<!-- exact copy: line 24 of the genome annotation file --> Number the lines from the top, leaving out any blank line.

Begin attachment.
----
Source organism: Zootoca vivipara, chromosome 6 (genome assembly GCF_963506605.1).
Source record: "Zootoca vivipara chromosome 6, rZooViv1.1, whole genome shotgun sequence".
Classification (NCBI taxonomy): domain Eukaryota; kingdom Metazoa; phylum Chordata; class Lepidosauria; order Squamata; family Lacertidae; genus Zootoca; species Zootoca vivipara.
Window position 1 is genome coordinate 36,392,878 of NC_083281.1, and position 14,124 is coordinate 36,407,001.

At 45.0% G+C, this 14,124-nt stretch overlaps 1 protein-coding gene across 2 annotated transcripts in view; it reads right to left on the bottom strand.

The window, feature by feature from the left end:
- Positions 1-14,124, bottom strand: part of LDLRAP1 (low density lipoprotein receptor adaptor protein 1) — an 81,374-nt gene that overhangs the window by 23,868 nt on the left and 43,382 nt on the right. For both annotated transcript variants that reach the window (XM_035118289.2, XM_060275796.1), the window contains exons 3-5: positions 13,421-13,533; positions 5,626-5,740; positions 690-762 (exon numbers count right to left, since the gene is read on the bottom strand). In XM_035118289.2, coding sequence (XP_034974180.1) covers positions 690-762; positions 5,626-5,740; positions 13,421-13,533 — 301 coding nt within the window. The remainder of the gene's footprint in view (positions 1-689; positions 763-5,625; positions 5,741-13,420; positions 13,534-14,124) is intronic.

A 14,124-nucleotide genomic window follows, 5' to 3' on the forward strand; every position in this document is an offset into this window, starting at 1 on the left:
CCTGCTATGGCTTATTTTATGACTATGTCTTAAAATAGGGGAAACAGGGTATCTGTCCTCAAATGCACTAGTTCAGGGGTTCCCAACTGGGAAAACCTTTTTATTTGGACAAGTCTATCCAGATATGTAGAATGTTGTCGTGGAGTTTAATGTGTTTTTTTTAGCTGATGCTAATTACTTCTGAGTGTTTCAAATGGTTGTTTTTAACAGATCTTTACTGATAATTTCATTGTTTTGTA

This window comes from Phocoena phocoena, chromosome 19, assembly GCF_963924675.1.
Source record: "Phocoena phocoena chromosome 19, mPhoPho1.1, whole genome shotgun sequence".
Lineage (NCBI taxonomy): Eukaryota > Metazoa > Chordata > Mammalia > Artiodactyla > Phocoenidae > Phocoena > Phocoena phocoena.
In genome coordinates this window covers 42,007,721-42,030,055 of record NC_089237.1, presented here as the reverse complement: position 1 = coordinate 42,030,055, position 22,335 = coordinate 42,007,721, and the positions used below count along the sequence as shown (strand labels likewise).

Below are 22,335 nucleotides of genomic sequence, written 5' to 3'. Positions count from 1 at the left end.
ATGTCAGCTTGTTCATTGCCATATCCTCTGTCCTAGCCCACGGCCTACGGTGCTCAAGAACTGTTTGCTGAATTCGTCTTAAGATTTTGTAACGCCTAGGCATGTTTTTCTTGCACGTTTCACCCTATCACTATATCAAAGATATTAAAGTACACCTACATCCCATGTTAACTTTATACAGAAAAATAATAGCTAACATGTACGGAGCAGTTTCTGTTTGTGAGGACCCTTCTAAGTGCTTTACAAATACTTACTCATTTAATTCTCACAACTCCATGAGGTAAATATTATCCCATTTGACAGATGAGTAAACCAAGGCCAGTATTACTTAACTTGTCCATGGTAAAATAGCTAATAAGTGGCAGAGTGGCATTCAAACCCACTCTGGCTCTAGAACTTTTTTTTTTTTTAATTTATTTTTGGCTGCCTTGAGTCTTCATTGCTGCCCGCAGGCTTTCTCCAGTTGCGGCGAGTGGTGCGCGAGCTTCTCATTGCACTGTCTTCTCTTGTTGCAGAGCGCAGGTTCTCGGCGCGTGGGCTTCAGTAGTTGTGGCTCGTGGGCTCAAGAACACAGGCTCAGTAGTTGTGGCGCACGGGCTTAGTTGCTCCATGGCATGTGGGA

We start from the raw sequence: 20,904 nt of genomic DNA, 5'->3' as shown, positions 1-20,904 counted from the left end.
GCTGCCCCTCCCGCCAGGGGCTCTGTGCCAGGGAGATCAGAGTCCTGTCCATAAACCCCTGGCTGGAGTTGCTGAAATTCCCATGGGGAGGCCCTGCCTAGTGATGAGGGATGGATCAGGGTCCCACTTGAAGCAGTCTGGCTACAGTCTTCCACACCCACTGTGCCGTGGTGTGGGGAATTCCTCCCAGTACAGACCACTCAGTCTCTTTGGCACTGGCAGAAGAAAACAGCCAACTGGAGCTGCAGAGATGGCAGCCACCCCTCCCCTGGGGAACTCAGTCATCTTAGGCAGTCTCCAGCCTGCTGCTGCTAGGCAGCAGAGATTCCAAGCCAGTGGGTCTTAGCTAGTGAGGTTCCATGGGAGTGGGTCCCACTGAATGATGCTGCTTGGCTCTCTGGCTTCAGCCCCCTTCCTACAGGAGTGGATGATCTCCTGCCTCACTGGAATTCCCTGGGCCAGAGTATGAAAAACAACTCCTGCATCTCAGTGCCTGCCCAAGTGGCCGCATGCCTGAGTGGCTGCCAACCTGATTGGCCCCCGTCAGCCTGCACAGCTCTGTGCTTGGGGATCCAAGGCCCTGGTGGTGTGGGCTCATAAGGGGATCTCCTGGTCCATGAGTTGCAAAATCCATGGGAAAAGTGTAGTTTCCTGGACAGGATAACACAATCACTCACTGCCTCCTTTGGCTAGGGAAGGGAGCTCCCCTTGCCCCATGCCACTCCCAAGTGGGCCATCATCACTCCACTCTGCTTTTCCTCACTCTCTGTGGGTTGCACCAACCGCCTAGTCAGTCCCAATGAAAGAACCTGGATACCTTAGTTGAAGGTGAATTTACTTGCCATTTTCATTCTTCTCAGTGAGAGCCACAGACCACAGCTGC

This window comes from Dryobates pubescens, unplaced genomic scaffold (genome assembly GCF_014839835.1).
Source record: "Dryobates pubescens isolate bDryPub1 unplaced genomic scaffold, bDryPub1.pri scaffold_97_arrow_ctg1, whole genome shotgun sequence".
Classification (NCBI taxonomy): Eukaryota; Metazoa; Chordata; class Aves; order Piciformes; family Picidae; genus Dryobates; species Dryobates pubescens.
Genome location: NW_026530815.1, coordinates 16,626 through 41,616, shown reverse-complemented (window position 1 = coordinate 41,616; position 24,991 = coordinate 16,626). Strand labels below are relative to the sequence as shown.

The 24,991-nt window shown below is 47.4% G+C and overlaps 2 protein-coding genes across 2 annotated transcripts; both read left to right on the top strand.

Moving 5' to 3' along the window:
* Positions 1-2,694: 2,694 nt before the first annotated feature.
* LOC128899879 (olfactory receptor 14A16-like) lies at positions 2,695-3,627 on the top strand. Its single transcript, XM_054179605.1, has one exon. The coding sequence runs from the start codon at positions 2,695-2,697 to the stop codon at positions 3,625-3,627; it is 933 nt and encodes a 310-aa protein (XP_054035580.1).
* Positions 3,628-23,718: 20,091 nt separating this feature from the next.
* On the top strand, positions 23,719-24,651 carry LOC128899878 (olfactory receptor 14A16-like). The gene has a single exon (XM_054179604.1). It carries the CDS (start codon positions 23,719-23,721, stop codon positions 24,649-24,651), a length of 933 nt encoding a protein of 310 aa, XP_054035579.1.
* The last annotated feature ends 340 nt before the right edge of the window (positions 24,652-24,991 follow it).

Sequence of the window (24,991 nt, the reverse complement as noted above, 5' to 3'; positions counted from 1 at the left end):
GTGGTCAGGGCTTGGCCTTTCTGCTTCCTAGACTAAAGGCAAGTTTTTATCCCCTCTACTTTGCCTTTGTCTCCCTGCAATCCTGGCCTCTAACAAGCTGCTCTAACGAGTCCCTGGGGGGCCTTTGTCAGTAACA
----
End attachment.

* Positions 1-2,694: 2,694 nt before the first annotated feature.